Coping with Loss & Grief

Coming, Ready or Not

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"Grief is the agony of an instant; the indulgence of grief the blunder of a life." -Benjamin Disrael


When people develop good relationships they naturally move toward the continuing development of all that life has to offer.

Most people plan for more than they can squeeze into their lives
When loss occurs, especially death, it painfully interrupts our thinking, living and growing process. Without realising it, victims of loss often begin to develop patterns of faulty thinking which will lead them to detour from their life's potential. No matter how long you know in advance, you're not ready when severe loss comes upon you.

Although no one is ever really ready for a loss, there are some practical concepts which will help to make adjustments easier and will protect against the conception of faulty thinking patterns

Let People Into Your Life
Now this may not be as easy as it sounds. Self-revelation is psychological undressing. Revealing yourself to others can make you feel self conscious and vulnerable. However, only when the trappings and masks that hide you from others are removed can people come to understand who you really are, and it is only then that they can really give you their love and care where it is most needed ... the inner self; the real you.

The problem is that most people don't know how to move into a victim's painful territory. If one is not prepared to let down the barricades around the inner self then hidden feelings cannot be revealed and needed genuine sympathy and support is inhibited or even prevented.

What is needed above all else is patient listening. To be able to listen carefully is the mark of true friendship. However some losses are too painful for the sufferer to bring up in conversation and a meaningful dialogue needs to be skillfuly initiated.

Learn to Value Yourself as a Person
Until you know your worth and feel good about yourself, you will not feel comfortable about people knowing who you are. A major loss can have a dramatic effect upon one's self-esteem. Restoration of one's inner worth is much easier if the self-esteem is strong before the loss.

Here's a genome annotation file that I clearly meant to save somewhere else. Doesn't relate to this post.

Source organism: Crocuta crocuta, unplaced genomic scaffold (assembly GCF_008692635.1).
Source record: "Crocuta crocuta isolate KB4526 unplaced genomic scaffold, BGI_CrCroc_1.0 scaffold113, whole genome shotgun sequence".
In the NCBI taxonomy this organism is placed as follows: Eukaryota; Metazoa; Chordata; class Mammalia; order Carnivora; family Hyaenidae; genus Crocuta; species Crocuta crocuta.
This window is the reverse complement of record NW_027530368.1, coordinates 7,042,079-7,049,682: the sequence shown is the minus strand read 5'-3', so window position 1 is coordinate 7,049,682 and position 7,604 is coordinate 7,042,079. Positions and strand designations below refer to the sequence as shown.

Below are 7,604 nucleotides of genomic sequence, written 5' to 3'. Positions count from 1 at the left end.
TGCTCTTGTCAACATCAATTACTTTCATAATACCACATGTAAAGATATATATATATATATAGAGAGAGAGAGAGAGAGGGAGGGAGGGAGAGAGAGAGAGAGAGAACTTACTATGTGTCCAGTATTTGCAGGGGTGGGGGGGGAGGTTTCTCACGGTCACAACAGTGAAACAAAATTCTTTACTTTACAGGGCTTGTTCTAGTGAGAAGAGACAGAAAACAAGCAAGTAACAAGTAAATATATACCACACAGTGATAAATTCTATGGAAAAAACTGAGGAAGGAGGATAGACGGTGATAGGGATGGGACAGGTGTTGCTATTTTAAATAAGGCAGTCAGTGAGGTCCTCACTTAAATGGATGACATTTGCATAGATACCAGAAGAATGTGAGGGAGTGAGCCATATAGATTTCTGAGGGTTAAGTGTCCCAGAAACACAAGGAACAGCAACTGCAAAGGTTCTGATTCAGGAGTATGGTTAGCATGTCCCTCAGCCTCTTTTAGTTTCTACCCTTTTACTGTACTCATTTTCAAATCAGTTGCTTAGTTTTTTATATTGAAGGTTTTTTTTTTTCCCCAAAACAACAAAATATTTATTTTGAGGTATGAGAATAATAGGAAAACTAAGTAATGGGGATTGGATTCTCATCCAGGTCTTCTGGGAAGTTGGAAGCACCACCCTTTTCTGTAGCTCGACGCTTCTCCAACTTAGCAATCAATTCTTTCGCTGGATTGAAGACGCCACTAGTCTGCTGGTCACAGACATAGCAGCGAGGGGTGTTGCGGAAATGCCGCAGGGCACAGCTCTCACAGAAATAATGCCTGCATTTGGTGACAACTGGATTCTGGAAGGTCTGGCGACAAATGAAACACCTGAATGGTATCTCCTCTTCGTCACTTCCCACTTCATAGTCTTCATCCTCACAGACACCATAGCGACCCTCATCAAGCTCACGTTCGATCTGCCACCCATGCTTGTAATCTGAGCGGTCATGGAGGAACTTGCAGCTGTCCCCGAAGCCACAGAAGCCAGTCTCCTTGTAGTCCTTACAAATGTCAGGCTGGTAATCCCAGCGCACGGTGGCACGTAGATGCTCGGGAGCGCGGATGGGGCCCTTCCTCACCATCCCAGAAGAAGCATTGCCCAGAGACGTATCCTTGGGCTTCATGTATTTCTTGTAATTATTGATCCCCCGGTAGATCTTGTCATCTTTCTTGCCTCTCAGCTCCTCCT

Develop Your Inner Person
People spend a great amount of time during life to develop their visible image. But, how much of life is spent developing the inner person? In a loss it is the inner person that takes the hammering and suffers the pain.

Developing the inner person is a life-long process. Your inner person is the sum total of the personal investment you have made in yourself. You need to be a person in you own right. Our interests need to uniquely our own and not be tied to another person

We need to have developed so much within us that we do not die with the death of a loved one.

Learn to be Independent
To be overly dependent upon a loved one will inevitably lead to floundering amid unfamiliar responsibilities by the grieving one at the loss of a loved one, especially if that person is a spouse. This creates anxiety which can lead to illness.

Independence should be learnt and practiced as a regular growing habit so that when a major loss occurs, floundering is reduced to a minimum.

Practice independence as a regular growing habit
Husbands and wives too often develop sets of unhealthy dependencies on each other. A large number of older men who leave the family finances, the cooking and washing/ironing entirely to their wives, often have great difficulty in adjusting when they are widowed. The frustration of trying to learn 'on the run' while endeavouring to cope with grief and loneliness leads to many of symptoms of anxiety.

Take Time to Do Things Together
Those who put a lot of living into life and bring meaning into the lives of others through unconditional love, tenderness and expressions of appreciation generally find it easier to make a re-entry back into life after experiencing a major loss.

Playing and doing things together, with copious quantities of shared laughter and leisure time, means fewer regrets and easier adjustment after a death.

Discovery . . . Relief . . . Recovery . . . Hope

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